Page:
MSE update: Friday 12 June, 10.47am – since this story was published, Vodafone announced that from 10 August, its new access charge for 08, 09 and 118 calls will be 45p/minute, up from the 23p/minute charge it will be bringing in from 1 July. This will make Vodafone the most expensive provider in terms of its access charge.
Further, the premium rate cap for 09 numbers has been amended to £6/call or £3.60/minute.
The price you'll pay to call banks, businesses and government departments from both landlines and mobiles will become more transparent from 1 July under new Ofcom rules, but the amount providers are charging varies wildly.
From 1 July, 'service numbers' – the digits you dial beginning with 084, 087, 09 and 118 usually to call banks, travel services, government departments, to vote in a competition or to ring directory enquiries – will be split into two parts:
- Access charge: This is charged per minute by your provider to connect your call.
- Service charge: This is charged by the organisation you're trying to call.
By adding the two together, you can work out how much you'll pay for the call. The new rules come after research by the communications regulator found that consumers are often confused about how much it costs to call service numbers and that they lack confidence in using them.
At present, you pay part of the cost to the provider and part to the company you're calling, but the costs are not separated. They're lumped into one sum, so users don't know exactly whom or what they're paying.
Calls to numbers other than these will not be split into an access and service charge – you'll simply pay the usual rate given by your provider.
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How much will my provider charge?
We asked the major mobile and home phone providers how much their access charges will be from 1 July, and the prices vary wildly.
TalkTalk, for example, will charge 5p/minute to make calls from a home phone, while EE home phone customers will pay 11p/minute. TalkTalk, which piggybacks off the Vodafone network, will also have the cheapest access charge for mobile users at 20p/minute, whereas the most expensive is EE, including Orange and T-Mobile, at 44p/minute.
Here's the full run-down of access charges:
|Provider||Home phone access charge||Mobile access charge|
||N/A||Charges available from June|
The access charge can be waived if those numbers are included or free within a bundle, but the decision to do this is down to the individual provider. (i) BT says customers on its low-income tariff will not pay the access charge for any call. (ii) EE offers an 084 and 087 add-on for £3/month so customers pay 1p/minute to these numbers. (iii) From 10 August, the access charge will be 45p/minute. Orange and T-Mobile are part of the EE group.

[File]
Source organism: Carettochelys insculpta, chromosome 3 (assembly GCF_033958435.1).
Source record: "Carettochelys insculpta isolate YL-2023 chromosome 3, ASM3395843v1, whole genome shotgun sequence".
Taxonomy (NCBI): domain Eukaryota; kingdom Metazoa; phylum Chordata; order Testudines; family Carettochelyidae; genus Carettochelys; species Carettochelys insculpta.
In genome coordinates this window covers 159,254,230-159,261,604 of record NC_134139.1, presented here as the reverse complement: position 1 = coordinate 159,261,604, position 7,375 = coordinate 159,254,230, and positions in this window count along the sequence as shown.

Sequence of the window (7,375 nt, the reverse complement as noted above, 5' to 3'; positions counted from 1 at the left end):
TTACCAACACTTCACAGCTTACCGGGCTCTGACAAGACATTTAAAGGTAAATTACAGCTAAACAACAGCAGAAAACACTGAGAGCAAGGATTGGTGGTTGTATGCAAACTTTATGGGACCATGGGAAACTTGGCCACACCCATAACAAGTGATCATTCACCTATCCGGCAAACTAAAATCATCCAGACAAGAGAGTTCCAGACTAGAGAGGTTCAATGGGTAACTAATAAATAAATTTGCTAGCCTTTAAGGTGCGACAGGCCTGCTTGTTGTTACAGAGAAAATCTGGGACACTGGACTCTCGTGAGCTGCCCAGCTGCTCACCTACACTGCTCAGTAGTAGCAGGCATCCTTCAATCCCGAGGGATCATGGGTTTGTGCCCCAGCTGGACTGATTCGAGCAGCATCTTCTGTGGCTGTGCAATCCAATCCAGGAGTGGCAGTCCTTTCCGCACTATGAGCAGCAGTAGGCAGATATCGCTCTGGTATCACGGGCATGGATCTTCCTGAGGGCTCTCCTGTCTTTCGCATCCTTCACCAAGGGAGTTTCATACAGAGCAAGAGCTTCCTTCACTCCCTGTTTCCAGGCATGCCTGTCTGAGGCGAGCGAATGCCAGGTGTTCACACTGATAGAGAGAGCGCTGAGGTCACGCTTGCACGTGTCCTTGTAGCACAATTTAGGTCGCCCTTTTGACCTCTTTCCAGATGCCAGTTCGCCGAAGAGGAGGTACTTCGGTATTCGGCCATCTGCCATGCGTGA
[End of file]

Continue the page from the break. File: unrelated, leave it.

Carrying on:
Also changing on 1 July, the service charge for premium rate 09 numbers will be capped at either £6/call or £3.60/minute, depending on how the call is charged.
The service charge for 084 numbers will be capped at 7p/minute, while the service charge for 087 numbers will be capped at 13p/minute.
What about calls to other numbers?
As outlined above, calls to numbers other than 084, 087 and 118 will not be split into an access and service charge. You'll simply pay the usual rate given by your provider. Here's what you need to know:
- 0800 or 0808 numbers: These are already free to call from landlines, but they will become free to call from mobiles from 1 July.
- 01, 02 and 03 numbers: The move by Ofcom does not affect calls to geographic numbers starting 01, 02 and 03, or to calls to mobiles starting 07. These will continue to be free if made within your inclusive calls package. Outside of your calls package, you'll pay the rate charged by your provider.
- Calls from payphones: These are unaffected and the price you'll pay varies. Prices are set out by BT.
- Calls to international numbers or calls to the UK from abroad: These are unaffected. You'll pay the rate set out by your provider.
Weren't calls to premium rate numbers banned?
Under the EU Consumer Rights Directive, which came into force on 13 June 2014, callers pay no more than the standard rate of geographic numbers (beginning 01, 02, 03) when calling a retailer or provider with a query about goods or services they've already bought.
Providers and retailers are still allowed to use premium rate numbers for new customers. See the Shopping online or by phone? Your consumer rights are now boosted MSE News story.
In December last year, as part of its move to improve the complaints handling process, the Financial Conduct Authority proposed that financial services firms no longer be able to make customers use premium rate numbers such as those beginning with 0845 and 09.
At the time the FCA said it was not fair that consumers often have to use expensive phone lines when calling firms to ask for help or to complain. It launched a consultation on the proposal and says the outcome is likely to be published in the "next few months".